I was impressed by the neurological oncologist who gently examined Linda and then discussed what was happening. While his voice was calm his face betrayed his concern. He listened with his eyes when Tina and I nodded our agreement to one of his suggestions.
The team is made up of at least three oncology doctors, one who is the primary team leader. The team also consists of two oncology nurses. One nurse is a nurse practitioner who works with the primary oncologist. She also works with my oncologist, so I have known her for almost seven years. She sat with Linda; completely focused on her while she delivered the most difficult news. In the end we all knew that the decision to move forward was the direction we will go. We will continue with the next round of treatments.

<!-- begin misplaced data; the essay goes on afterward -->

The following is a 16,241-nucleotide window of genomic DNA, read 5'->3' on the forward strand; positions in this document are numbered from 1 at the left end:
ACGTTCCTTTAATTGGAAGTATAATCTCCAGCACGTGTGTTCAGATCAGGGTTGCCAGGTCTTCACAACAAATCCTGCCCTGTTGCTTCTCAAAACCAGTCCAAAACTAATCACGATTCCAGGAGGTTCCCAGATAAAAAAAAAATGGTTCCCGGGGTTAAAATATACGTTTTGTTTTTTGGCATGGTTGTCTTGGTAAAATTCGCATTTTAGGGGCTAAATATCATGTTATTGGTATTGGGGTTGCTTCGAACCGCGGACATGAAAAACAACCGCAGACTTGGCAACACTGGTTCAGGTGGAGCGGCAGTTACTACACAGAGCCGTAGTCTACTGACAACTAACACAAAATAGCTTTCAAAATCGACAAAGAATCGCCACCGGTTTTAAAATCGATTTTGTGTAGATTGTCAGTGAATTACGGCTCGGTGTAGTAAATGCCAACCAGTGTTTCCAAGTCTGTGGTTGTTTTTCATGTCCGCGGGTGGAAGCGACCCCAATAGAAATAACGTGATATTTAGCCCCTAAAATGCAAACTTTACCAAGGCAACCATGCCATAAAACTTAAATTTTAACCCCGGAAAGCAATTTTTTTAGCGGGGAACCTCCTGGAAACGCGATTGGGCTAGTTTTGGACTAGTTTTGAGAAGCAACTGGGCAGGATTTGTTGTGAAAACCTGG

Before the nurse practitioner left Tina asked her how she could possibly do her job every day. As she shared that every patient is different, every journey and outcome unique, I was struck by the fact that in that room, at that moment, Nurse had two of her patients with her. Patients who are on opposite ends of the spectrum.
Being involved in Linda’s life has changed me. I still love the pink ribbon and I smile at the “Save the Tata’s” teams during the Avon Walk because they bring hope. However, while my story is one of healing and hope, Linda’s is not. For me, it is no longer about saving a woman’s breasts. It is about saving a woman’s life.
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